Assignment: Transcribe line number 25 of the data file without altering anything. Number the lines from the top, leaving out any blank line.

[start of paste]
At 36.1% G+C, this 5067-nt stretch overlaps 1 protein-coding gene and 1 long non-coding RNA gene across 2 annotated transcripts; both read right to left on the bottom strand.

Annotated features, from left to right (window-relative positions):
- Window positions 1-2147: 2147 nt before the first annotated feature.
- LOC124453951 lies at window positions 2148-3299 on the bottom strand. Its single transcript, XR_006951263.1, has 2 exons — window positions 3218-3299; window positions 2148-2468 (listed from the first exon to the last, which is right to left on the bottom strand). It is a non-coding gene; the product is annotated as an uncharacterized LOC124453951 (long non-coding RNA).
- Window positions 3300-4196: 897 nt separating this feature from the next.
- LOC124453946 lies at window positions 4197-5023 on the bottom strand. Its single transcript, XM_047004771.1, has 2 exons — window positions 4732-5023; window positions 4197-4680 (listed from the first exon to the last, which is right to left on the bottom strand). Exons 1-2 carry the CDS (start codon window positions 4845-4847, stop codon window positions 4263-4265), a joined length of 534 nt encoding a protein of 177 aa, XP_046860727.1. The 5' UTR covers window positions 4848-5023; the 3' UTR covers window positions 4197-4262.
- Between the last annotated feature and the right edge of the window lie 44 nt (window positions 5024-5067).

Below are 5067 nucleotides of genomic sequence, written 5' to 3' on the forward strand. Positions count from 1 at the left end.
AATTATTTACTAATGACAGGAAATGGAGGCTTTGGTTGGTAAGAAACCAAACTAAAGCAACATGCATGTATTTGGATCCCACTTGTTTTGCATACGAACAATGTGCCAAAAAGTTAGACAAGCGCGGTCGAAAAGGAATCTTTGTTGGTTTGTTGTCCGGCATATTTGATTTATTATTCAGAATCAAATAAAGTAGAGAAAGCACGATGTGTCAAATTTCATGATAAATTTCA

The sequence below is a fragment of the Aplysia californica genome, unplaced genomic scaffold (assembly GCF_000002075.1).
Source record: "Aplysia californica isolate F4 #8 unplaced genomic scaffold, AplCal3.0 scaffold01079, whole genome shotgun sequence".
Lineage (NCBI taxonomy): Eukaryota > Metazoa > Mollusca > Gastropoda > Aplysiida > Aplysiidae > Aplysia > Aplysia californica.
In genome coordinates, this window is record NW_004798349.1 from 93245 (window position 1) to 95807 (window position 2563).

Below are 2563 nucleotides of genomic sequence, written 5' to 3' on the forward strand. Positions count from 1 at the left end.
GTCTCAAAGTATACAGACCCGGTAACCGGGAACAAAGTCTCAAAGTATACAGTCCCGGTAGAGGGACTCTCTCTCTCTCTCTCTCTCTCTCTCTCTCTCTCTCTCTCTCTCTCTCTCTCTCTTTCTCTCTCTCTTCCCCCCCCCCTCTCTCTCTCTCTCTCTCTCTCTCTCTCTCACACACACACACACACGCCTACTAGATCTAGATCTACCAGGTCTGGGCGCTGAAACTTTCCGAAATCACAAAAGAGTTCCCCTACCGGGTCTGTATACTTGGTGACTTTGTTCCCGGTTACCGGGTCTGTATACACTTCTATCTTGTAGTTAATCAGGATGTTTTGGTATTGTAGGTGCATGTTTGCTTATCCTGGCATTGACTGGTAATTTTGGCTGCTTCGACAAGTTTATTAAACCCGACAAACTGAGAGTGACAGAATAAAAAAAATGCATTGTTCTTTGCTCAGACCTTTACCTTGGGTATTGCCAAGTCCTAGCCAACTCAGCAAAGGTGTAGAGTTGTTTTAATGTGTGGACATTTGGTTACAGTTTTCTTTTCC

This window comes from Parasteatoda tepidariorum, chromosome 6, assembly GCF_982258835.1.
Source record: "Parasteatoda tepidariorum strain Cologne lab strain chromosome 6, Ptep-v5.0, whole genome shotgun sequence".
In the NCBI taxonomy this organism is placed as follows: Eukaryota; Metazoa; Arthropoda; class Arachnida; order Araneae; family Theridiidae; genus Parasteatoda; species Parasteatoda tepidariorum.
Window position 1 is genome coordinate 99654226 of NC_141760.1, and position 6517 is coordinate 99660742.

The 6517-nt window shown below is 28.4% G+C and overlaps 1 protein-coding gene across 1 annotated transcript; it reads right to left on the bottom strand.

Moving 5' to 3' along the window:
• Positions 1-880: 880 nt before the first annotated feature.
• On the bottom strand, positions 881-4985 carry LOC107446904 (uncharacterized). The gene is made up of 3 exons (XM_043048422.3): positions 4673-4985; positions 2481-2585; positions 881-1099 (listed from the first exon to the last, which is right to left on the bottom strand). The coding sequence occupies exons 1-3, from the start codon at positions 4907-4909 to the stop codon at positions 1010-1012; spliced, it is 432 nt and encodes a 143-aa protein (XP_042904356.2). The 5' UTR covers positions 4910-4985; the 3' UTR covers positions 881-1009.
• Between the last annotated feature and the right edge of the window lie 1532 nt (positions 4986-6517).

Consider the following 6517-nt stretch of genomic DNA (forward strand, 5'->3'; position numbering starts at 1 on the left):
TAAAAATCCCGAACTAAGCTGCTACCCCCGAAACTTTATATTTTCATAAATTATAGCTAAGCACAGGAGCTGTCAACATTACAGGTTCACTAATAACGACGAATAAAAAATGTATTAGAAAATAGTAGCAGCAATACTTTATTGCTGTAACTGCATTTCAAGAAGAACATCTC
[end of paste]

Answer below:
Consider the following 6517-nt stretch of genomic DNA (forward strand, 5'->3'; position numbering starts at 1 on the left):